Flag football giving girls more opportunities


Talya Gabay

Sophomore Sammi receiving a ball while running drills at practice. The team has been practicing for their season that begins Feb. 14.

For the first time in Perry’s history, a girls flag football team has been formed. Coached by teacher Heather Johnson and assisted by teacher Stacey Etherington, this team gives girls a chance to play flag football, rather than being thrown into tackle, a full contact sport which includes an overwhelming and intense amount of contact. “I always wanted to play football, but I was terrified as a freshman especially to go play tackle football with the guys,” said senior Anna Kaup.

This is the first year that CUSD is introducing the flag football team, so right now it is only a club. Nonetheless, when more girls become interested in participating, hopefully once it gets publicized then it will become sanctioned in AIA sport,” said Johnson.

Considering this is the team’s first year, there are still learning curves that the team is working to overcome, such as a shortness of players. “We have about five to ten girls depending on the day, because all these girls are athletes that participate in other sports. So since the season hasn’t started, they’re being pulled into a different direction,” said Johnson.

However, it seems that this problem has been solved. Even though attendance may be low at practice, Johnson reported that by the time the season starts, they should “have a solid group of about 13 [players] and we’re looking good.”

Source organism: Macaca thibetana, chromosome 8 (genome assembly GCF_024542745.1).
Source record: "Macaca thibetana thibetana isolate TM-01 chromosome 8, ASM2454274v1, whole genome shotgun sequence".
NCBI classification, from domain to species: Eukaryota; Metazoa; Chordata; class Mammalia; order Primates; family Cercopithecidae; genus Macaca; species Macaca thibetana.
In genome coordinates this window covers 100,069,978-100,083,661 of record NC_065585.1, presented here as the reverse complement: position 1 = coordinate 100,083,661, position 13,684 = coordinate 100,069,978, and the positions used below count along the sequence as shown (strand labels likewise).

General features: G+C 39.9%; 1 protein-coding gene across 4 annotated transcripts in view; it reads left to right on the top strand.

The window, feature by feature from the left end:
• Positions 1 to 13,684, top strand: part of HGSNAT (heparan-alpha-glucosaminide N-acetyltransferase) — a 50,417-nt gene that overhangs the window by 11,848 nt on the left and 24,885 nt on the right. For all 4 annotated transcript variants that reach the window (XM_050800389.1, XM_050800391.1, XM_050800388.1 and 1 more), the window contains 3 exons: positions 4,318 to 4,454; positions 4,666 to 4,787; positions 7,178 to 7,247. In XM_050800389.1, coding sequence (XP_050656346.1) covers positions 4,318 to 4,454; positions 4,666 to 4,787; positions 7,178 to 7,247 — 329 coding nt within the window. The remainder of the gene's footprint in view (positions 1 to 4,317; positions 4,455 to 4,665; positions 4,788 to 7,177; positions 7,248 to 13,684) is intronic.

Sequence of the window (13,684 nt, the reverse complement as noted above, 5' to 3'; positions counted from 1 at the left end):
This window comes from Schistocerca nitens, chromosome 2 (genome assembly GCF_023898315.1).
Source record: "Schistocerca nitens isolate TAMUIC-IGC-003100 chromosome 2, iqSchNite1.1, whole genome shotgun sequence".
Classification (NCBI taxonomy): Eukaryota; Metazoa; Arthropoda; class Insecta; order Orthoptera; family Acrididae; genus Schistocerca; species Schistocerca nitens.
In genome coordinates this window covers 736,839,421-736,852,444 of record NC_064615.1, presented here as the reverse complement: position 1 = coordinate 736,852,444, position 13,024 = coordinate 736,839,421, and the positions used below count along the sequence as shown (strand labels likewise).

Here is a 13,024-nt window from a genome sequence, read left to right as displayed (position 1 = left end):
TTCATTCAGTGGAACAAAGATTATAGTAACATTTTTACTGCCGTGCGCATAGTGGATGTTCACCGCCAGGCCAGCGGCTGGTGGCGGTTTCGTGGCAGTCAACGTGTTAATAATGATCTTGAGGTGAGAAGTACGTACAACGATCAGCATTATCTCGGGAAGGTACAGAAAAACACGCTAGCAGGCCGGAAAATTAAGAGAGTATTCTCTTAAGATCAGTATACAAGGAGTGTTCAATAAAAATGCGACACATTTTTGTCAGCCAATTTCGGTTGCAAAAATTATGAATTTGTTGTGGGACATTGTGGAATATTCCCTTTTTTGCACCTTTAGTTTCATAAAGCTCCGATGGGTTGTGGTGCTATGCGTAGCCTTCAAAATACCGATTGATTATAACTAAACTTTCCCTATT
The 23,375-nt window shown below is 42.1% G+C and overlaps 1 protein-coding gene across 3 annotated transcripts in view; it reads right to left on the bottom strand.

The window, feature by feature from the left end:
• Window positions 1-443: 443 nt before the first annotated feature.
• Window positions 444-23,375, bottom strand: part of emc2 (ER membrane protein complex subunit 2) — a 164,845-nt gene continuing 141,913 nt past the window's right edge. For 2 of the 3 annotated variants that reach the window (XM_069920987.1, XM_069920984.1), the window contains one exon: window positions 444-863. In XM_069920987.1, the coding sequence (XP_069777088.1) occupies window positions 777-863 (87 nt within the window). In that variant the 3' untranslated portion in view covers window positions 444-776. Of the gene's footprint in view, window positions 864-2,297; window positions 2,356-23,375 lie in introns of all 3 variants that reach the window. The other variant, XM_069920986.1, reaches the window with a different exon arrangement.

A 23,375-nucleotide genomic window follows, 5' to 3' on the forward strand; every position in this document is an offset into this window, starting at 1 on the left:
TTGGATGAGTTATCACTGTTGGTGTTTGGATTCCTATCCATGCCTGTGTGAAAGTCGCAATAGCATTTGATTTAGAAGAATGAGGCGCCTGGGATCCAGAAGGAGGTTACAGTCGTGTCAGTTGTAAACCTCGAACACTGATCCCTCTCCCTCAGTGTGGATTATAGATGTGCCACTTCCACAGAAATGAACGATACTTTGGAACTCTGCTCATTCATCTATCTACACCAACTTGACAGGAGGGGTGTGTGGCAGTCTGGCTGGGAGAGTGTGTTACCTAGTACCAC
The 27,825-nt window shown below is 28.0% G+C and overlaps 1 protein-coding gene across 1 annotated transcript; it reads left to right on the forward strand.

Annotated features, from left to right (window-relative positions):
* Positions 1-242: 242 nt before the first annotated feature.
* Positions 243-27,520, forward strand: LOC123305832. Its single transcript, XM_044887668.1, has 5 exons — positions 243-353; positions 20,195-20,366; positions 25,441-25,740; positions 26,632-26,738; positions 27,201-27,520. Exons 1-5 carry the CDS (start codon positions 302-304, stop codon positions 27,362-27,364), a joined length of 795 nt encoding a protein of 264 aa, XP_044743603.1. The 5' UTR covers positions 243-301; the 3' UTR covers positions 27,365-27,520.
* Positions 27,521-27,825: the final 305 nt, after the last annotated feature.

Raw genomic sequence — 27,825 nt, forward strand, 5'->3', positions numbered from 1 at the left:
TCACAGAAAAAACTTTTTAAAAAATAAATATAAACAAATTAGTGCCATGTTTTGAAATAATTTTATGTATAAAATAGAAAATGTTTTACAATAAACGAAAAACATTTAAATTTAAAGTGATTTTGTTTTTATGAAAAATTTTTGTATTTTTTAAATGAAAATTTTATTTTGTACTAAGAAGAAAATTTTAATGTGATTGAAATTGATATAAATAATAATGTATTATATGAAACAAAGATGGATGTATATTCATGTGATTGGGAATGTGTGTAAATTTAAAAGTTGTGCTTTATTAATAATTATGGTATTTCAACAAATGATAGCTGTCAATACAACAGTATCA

Even with the challenges that any new team faces, the team working towards for success.“I think we have a good work ethic and we’ve been practicing really hard,” said Kaup. Though, other teams also have the disadvantage of it being the first season, so the playing ground is even. This means that in order to finish on top, all teams must work hard.

Right now, the team is conditioning to prepare for upcoming games. “We’re in preseason right now and we practice twice a week on Tuesdays and Thursdays after school,” said freshman Kate Farley. These practices focus partly on familiarizing the players with the plays in the game. “We run quarterback drills for throwing, pass routes so the girls know the difference between an in versus an outpost versus corner,” said Johnson.

Johnson also estimates that when the season begins there will be approximately ten games. Until then, the team is continuing to finalize and assemble their plays and strategies in addition to building strong bonds. These bonds are vital to build chemistry and play fluently. As Kaup states, “we’re basically a family already.” Season officially starts Feb. 14 and games begin the first week of March.